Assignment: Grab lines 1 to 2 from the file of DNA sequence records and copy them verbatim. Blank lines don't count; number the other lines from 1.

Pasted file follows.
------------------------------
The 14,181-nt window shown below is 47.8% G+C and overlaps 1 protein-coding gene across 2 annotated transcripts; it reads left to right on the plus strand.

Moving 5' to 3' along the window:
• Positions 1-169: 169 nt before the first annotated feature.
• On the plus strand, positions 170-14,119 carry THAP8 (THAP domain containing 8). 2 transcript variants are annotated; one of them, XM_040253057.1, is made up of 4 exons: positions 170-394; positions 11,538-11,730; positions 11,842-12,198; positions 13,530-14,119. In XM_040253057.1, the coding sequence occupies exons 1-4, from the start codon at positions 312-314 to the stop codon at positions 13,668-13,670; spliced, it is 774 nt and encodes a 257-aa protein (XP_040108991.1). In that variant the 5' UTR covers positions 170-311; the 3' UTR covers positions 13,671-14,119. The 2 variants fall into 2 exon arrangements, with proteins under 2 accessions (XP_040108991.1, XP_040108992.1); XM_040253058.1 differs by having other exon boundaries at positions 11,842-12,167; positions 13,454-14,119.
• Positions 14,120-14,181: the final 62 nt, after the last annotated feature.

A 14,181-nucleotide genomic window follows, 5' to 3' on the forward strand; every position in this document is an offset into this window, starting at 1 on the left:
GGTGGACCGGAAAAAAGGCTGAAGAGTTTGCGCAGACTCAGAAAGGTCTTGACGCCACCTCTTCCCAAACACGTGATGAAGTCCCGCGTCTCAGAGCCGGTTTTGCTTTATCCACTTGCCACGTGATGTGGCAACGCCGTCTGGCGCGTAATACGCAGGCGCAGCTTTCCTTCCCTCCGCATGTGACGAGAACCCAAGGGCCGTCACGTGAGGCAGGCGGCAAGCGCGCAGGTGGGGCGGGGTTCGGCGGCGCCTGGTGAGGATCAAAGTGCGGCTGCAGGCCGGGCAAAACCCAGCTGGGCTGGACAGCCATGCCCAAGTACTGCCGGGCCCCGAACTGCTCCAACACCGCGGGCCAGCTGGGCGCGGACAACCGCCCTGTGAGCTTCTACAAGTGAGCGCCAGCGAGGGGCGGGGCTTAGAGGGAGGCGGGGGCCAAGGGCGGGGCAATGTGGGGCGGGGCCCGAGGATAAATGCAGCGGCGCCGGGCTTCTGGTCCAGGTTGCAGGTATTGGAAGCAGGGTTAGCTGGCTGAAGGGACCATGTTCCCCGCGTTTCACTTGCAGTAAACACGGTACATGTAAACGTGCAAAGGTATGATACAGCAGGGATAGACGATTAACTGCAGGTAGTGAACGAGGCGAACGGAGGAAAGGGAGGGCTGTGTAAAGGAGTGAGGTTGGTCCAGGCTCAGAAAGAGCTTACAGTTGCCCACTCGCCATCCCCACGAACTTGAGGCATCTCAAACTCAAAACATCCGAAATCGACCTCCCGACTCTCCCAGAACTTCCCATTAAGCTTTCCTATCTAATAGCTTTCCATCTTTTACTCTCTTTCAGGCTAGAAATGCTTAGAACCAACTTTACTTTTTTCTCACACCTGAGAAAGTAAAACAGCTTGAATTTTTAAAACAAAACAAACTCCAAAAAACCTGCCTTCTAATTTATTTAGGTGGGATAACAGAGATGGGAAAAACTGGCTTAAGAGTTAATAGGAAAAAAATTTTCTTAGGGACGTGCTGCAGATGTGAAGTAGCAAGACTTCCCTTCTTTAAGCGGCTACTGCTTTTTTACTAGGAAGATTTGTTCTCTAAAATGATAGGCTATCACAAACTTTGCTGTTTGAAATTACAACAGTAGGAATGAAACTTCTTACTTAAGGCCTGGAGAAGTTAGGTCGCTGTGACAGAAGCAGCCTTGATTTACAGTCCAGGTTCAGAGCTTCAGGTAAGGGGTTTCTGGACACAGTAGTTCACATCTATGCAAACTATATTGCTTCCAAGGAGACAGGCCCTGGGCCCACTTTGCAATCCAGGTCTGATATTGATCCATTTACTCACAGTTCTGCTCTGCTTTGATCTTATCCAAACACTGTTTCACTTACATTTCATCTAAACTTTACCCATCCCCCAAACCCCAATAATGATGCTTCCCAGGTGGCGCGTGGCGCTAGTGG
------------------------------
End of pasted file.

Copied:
The 14,181-nt window shown below is 47.8% G+C and overlaps 1 protein-coding gene across 2 annotated transcripts; it reads left to right on the plus strand.

Moving 5' to 3' along the window: